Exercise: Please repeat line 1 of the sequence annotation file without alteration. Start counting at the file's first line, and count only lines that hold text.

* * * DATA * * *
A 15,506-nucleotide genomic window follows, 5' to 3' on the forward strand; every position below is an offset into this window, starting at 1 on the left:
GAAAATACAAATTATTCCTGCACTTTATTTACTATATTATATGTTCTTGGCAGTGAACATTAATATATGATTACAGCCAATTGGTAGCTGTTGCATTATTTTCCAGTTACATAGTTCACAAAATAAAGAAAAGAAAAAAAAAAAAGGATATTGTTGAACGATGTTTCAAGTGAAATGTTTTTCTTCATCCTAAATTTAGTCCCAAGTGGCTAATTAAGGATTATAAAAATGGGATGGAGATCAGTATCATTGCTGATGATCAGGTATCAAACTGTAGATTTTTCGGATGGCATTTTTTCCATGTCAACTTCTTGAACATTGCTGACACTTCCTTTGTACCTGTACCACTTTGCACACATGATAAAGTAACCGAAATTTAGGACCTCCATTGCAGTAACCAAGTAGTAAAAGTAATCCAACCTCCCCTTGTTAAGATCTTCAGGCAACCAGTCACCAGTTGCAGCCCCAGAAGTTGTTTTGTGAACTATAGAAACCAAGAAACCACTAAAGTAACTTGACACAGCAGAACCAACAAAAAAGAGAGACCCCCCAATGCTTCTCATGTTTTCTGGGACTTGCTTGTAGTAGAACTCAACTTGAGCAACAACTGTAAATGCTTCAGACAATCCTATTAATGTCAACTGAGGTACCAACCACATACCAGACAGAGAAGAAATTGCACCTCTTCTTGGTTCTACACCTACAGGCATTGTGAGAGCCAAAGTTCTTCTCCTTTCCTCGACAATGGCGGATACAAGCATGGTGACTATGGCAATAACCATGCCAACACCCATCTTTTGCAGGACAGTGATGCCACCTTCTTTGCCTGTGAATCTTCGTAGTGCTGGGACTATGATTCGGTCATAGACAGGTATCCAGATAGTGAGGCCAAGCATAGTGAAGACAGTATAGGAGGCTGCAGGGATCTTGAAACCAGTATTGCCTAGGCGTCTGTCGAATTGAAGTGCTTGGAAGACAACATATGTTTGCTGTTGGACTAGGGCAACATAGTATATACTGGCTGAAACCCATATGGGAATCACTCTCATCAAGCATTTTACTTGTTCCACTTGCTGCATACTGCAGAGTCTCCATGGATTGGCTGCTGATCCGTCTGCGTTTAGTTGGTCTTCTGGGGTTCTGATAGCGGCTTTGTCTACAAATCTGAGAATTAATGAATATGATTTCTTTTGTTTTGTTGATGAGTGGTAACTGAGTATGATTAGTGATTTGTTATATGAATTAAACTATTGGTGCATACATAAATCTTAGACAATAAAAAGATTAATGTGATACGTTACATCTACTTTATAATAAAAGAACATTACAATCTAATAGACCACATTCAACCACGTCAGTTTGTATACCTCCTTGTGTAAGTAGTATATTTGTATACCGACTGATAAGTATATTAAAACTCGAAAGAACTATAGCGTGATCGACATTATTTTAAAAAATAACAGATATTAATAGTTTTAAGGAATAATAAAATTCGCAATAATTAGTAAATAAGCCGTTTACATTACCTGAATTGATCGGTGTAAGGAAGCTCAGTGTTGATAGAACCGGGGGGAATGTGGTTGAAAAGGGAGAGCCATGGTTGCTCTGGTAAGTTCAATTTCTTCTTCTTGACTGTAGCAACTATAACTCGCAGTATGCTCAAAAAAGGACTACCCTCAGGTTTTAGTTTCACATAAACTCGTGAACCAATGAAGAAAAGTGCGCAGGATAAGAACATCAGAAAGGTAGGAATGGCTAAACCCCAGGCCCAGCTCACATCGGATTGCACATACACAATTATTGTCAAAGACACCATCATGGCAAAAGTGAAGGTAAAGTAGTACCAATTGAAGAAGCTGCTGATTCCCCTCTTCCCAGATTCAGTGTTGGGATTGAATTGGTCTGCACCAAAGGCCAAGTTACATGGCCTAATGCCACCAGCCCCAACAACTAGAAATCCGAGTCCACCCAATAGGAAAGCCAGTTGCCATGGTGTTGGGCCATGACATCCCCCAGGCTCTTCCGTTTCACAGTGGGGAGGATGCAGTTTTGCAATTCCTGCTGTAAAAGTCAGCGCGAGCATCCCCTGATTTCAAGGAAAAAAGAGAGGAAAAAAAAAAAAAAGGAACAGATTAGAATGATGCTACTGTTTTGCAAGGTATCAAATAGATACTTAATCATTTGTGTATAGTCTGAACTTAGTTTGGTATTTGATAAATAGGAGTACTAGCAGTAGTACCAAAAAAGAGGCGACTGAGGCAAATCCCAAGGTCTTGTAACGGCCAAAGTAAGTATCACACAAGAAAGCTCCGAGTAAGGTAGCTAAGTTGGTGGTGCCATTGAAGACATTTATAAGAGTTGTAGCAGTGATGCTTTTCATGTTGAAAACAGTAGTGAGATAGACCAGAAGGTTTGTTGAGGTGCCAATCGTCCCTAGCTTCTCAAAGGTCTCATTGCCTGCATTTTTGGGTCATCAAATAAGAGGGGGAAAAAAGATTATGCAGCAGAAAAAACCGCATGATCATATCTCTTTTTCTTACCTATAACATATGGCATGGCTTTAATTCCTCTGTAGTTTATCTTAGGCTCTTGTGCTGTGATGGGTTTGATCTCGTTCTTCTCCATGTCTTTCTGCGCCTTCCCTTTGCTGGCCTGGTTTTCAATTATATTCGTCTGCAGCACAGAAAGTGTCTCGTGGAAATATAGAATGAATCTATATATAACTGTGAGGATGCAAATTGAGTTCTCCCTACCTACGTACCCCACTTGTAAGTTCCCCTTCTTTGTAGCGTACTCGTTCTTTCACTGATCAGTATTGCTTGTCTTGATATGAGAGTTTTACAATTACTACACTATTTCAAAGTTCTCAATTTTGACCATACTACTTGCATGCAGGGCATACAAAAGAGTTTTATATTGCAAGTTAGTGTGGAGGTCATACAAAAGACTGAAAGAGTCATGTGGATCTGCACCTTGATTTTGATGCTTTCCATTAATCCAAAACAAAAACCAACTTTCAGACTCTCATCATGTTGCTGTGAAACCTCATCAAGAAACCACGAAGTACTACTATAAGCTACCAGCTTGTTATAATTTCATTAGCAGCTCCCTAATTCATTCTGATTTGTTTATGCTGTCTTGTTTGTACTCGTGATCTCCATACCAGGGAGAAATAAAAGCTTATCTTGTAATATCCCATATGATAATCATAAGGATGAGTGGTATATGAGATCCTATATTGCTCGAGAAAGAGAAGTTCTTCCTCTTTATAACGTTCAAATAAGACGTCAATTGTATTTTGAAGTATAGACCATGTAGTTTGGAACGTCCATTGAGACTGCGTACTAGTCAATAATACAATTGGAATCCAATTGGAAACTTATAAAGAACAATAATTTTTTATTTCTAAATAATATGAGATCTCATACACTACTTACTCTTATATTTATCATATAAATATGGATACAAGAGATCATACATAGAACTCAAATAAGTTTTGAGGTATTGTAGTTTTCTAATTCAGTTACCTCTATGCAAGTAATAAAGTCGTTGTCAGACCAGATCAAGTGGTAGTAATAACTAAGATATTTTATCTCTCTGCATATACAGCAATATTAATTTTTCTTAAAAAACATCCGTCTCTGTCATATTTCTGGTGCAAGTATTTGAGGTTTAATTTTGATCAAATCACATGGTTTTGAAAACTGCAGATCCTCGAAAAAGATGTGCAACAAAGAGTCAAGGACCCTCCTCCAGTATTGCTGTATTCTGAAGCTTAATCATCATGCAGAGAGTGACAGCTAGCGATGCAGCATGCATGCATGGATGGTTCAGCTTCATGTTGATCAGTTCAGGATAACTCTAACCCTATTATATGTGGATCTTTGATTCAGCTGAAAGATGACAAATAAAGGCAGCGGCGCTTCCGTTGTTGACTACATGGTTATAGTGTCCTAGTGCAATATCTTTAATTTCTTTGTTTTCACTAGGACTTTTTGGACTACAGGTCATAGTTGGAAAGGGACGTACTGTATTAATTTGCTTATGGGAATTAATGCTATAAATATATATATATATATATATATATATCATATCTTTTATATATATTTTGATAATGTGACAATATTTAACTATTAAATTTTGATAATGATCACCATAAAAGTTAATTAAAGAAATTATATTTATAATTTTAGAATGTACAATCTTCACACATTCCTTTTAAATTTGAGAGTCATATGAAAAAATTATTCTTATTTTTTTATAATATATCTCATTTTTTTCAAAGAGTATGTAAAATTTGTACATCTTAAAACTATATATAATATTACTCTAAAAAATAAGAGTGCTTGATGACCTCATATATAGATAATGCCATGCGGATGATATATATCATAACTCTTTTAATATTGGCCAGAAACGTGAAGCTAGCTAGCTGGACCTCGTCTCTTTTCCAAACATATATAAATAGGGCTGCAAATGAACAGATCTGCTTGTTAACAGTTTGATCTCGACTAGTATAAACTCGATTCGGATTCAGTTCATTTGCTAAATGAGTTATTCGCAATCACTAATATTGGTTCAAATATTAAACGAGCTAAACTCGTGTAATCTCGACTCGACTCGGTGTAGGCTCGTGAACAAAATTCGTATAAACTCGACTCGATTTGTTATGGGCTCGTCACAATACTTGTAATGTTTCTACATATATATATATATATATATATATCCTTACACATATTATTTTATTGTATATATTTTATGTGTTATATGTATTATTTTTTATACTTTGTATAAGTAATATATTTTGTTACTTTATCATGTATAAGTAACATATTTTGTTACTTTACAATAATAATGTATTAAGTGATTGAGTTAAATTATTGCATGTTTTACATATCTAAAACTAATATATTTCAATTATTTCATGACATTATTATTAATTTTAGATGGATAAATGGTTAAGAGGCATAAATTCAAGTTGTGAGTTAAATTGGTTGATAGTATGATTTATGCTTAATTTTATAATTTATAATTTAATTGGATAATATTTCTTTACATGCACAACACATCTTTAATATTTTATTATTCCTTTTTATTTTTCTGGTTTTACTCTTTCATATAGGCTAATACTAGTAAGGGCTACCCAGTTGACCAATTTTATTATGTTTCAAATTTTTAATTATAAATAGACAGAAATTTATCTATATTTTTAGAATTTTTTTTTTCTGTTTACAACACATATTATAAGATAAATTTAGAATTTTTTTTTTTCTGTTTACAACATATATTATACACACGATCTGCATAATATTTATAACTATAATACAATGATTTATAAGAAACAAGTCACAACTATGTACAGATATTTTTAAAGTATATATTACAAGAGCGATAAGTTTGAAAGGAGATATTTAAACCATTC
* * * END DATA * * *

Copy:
A 15,506-nucleotide genomic window follows, 5' to 3' on the forward strand; every position below is an offset into this window, starting at 1 on the left: